Writer: Matt Fraction
Artist: Francesco Francavilla
I’ve been wanting to get into Hawkeye for a while now after hearing nothing but great things. I’d been told that #10 would be a good jumping on point and after hearing that Francavilla would be doing the artwork for this issue (and #12) I didn’t need telling twice. This book is certainly deserving of all the praise it gets. I loved issues #1-5 which I read in the trade and thought I’d be able to wait for the next trade and so on. I’m the impatient kind though, I can’t just let one of my favourite artists do an issue of a critically acclaimed book and ignore it. There’s not much Clint Barton in this issue but there is a lot of Kate Bishop. This issue seemed more serious than previous issues I have read yet there were a couple of humorous instances.
Matt Fraction is an extremely talented writer, I honestly don’t think this book would have lasted had anyone else been writing it. He knows how to create tension, humour and empathy for the characters he writes. As someone who was never previously interested in Hawkeye, he’s made me a fan. This issue is focused more around Kate and she reveals a lot about her relationship with Clint, this is a nice piece of characterisation by Fraction. This issue doesn’t have a linear narrative which most writers would struggle to pull off without spelling things out to the reader. However, Fraction flits between the present and flashbacks seamlessly. Fraction’s work is a pleasure to read and I certainly will be keeping up with this series from now on.
Anyone who is even slightly familiar with my blog should be aware that I worship Francesco Francavilla. He has a style and he sticks with it because it works so wonderfully. I’ve talked about his colour palette in the past and that’s evident here. However, there is use of some bolder, different colours in this issue which he incorporates with his usual choices beautifully. I questioned what this book would be like with Francavilla’s work and I was wrong to do so. Like everything he does, it is of the highest quality. I’m excited that he worked on issue #12 as well because I really loved his work in this issue.
Fraction and Francavilla make an excellent team and I look forward to seeing how Hawkeye #12 turns out. This is definitely a great jumping on point for anyone looking to get into this series.
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I wanted to shake things up a bit on here so, from now on Fridays are ‘Cover of the Week’ day on this blog. I’ll choose five of my favourite covers each week, there may be one or two honourable mentions some weeks. Now these can be covers to comics I’ve not read, from all different publishers. I’m going to rank them in ascending order and I would love to know what your favourite cover was this week or if you think I overlooked anything.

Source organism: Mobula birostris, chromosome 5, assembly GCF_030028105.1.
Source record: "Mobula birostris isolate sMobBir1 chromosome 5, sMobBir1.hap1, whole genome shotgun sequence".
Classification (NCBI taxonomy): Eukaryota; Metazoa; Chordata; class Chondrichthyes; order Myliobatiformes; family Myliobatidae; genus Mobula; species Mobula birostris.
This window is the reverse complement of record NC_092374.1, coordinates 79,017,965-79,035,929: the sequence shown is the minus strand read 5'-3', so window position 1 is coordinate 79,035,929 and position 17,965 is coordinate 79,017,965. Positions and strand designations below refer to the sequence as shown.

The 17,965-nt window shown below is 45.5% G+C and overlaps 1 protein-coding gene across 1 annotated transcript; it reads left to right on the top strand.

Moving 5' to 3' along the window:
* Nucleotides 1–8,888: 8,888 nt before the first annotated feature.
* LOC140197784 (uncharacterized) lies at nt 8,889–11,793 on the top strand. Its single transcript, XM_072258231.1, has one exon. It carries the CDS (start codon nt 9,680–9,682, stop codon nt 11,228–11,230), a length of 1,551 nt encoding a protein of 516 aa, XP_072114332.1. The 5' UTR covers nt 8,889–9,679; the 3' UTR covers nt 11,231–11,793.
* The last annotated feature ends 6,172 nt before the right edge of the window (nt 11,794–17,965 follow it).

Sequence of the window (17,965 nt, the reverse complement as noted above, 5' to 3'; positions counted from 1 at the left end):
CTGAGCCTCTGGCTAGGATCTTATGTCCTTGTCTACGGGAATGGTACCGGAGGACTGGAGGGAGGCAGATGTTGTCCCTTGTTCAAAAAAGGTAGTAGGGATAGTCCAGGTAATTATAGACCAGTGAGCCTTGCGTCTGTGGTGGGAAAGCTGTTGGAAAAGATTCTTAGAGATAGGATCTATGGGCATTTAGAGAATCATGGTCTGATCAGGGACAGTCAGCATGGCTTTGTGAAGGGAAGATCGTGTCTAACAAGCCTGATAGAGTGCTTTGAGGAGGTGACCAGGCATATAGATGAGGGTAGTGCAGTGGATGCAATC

So with out further adieu, the list:
5. Transformers More Than Meets The Eye #16 Cover E, Nick Roche (IDW)
4. Talon #7, Guillem March (DC)
3. Jupiter’s Legacy Cover B, Bryan Hitch (Image)
2. The Shadow, Francesco Francavilla (Dynamite)
1. Gambit #11, Clay Mann (Marvel)
Let me know what you think and don’t forget to follow me on Twitter @olivia217
Written & Directed by Francesco Francavilla
Now, I know what you’re thinking, “does this broad ever shut up about The Black Beetle?” “Francavilla this, Francavilla that”. You’re right to think that because ever since reading The Black Beetle “No Way Out” #1 I’ve been hooked. I’m an extremely impatient person, “Night Shift” will be collected in the Hard Cover release of “No Way Out” but I simply cannot wait, and since I can’t get my hands on The Black Beetle #0, I’m doing it the hard way. Issues #11, #12 and #13 of Dark Horse Presents hold parts 1,2 and 3 of “Night Shift” and #11, I believe is the first in print appearance of The Black Beetle (correct me if I’m wrong). Each part is only 8 pages long so the reviews will be short and sweet. My reason for doing separate reviews for each part is simple, I only have parts 1 and 2 so far and I like to be consistent.
Having already read the first 3 issues of The Black Beetle “No Way Out” I was already a little familiar with the story of “Night Shift”. As ever with Francavilla the artwork is impeccable, he really knows how to create mood with his work. One thing that attracts me to Francavilla’s work is his colour palette. At a first glance it can seem very limited, he uses a lot of oranges and yellows and a great deal of black. Looking through his work on The Black Beetle in particular, this is true but it also works brilliantly. I must note that in The Black Beetle #3 he uses a much larger palette, including soft pinks and blues, he integrates these colours wonderfully into the existing palette. Francavilla truly is a master at what he does and this can be seen in all of his work. Francavilla knows his readership, he knows what they want from a comic book, he gives them everything they want and more.
As with “No Way Out”, “Night Shift” is remarkably well written. In his writing, as with his artwork, Francavilla creates tension and mystery in a way I’ve never seen before. He manages to incorporate fun and excitement into his work. All of this can be seen in the the first 8 pages of “Night Shift”. This book encompasses the 1940s, it has Nazi bad guys and a badass detective. It’s gritty and cool, it’s everything a comic book should be. The 1940s is the perfect setting for this character, it allows Francavilla to play with genres like mystery, noir and pulp all of which he does perfectly. This marks the beginning of something incredible. The Black Beetle is here to stay.